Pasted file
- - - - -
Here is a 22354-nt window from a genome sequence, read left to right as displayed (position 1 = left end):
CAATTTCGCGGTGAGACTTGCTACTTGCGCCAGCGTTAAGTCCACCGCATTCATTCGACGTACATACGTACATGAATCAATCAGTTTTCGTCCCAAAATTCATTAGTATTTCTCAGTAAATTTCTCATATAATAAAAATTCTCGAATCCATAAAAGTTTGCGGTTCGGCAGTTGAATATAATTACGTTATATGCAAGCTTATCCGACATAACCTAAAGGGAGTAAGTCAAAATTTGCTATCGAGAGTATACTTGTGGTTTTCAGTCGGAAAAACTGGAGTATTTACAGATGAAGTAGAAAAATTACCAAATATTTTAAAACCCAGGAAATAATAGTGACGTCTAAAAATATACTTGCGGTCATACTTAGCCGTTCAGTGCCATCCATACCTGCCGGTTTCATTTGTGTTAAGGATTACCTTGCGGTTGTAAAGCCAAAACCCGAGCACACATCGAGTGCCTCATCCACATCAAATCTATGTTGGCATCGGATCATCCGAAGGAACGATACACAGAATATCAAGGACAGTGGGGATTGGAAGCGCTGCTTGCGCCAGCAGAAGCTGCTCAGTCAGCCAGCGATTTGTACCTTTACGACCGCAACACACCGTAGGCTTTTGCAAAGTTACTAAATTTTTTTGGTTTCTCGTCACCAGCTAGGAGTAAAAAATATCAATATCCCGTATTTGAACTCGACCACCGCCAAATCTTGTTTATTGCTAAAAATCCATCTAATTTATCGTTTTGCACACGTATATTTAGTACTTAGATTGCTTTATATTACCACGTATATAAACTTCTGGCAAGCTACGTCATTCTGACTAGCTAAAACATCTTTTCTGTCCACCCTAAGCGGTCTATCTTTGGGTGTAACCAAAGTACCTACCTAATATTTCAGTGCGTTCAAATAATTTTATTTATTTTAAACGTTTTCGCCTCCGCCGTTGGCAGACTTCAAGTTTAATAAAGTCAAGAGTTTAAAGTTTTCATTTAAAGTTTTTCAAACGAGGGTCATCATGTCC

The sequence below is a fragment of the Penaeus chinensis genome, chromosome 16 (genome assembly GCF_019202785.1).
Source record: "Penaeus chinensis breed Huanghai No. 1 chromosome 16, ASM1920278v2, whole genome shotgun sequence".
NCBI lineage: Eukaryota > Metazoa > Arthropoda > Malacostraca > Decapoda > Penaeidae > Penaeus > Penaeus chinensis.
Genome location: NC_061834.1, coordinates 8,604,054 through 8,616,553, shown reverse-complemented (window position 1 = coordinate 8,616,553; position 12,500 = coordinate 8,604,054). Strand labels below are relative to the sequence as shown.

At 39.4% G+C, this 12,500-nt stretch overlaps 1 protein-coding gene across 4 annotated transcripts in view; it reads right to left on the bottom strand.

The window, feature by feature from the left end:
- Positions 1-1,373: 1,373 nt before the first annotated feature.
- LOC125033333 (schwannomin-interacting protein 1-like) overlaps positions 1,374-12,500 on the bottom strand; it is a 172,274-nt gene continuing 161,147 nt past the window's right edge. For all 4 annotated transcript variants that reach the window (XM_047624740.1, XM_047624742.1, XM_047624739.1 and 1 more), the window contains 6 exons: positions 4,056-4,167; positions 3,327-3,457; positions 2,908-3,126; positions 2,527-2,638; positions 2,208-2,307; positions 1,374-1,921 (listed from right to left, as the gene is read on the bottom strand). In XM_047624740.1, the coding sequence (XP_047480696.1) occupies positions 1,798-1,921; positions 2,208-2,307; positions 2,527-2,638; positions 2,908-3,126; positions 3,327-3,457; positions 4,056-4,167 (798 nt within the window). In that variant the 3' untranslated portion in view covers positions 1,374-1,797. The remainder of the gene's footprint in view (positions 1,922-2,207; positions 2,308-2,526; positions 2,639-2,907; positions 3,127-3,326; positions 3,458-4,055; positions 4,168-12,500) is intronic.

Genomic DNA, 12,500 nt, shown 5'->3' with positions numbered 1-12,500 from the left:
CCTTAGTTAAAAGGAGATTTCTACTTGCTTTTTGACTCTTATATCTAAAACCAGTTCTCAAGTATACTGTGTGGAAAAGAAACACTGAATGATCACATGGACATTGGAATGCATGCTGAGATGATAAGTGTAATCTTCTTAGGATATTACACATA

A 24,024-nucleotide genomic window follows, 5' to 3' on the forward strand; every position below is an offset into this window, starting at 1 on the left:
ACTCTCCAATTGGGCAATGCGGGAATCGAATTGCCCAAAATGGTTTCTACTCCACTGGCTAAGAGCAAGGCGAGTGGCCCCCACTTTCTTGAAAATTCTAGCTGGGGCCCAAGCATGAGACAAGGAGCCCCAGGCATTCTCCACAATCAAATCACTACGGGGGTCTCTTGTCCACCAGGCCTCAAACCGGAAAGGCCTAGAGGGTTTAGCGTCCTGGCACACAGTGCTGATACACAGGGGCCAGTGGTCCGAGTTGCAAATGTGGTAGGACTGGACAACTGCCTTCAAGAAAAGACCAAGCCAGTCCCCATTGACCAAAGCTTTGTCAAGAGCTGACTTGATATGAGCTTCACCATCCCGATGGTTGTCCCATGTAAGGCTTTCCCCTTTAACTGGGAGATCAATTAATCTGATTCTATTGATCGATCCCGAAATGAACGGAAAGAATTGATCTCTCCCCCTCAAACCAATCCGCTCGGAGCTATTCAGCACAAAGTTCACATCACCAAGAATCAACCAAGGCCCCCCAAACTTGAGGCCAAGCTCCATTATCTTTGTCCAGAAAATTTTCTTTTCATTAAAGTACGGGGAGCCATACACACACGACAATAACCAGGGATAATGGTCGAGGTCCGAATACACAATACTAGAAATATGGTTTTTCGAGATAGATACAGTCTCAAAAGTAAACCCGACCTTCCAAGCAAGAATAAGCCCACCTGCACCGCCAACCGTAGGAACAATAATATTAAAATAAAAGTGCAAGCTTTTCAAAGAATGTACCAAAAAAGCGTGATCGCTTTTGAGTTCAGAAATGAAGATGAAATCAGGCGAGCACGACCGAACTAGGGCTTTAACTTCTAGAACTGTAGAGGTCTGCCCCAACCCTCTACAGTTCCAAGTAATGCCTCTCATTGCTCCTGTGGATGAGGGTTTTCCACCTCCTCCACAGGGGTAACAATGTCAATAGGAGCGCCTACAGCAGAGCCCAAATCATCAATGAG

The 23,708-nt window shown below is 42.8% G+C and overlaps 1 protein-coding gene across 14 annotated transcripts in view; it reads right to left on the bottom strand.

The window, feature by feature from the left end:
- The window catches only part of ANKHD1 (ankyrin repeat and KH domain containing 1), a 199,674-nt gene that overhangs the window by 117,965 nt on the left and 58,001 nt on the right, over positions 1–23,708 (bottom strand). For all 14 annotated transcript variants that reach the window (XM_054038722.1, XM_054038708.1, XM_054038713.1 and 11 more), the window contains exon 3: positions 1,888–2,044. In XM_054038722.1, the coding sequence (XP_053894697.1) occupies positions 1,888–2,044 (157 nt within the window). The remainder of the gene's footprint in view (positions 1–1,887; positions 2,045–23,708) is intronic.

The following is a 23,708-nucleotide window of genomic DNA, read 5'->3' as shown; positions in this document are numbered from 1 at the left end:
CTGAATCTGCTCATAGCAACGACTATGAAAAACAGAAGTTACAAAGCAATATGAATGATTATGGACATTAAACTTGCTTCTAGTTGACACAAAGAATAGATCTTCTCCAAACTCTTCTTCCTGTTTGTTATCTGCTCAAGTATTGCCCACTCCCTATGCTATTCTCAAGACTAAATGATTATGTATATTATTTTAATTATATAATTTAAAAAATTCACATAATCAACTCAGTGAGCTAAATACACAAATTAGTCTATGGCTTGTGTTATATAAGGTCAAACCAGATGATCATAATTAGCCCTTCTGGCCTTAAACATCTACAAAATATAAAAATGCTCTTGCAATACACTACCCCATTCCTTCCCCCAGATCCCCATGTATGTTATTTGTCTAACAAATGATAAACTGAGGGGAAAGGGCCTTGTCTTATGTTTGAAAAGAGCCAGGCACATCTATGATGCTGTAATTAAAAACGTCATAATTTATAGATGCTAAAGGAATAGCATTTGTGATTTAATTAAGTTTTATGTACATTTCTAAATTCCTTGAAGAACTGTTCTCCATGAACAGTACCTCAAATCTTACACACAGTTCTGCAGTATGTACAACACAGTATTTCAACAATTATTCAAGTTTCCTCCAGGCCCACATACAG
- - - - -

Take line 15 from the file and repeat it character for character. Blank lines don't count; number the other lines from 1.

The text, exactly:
The 23,708-nt window shown below is 42.8% G+C and overlaps 1 protein-coding gene across 14 annotated transcripts in view; it reads right to left on the bottom strand.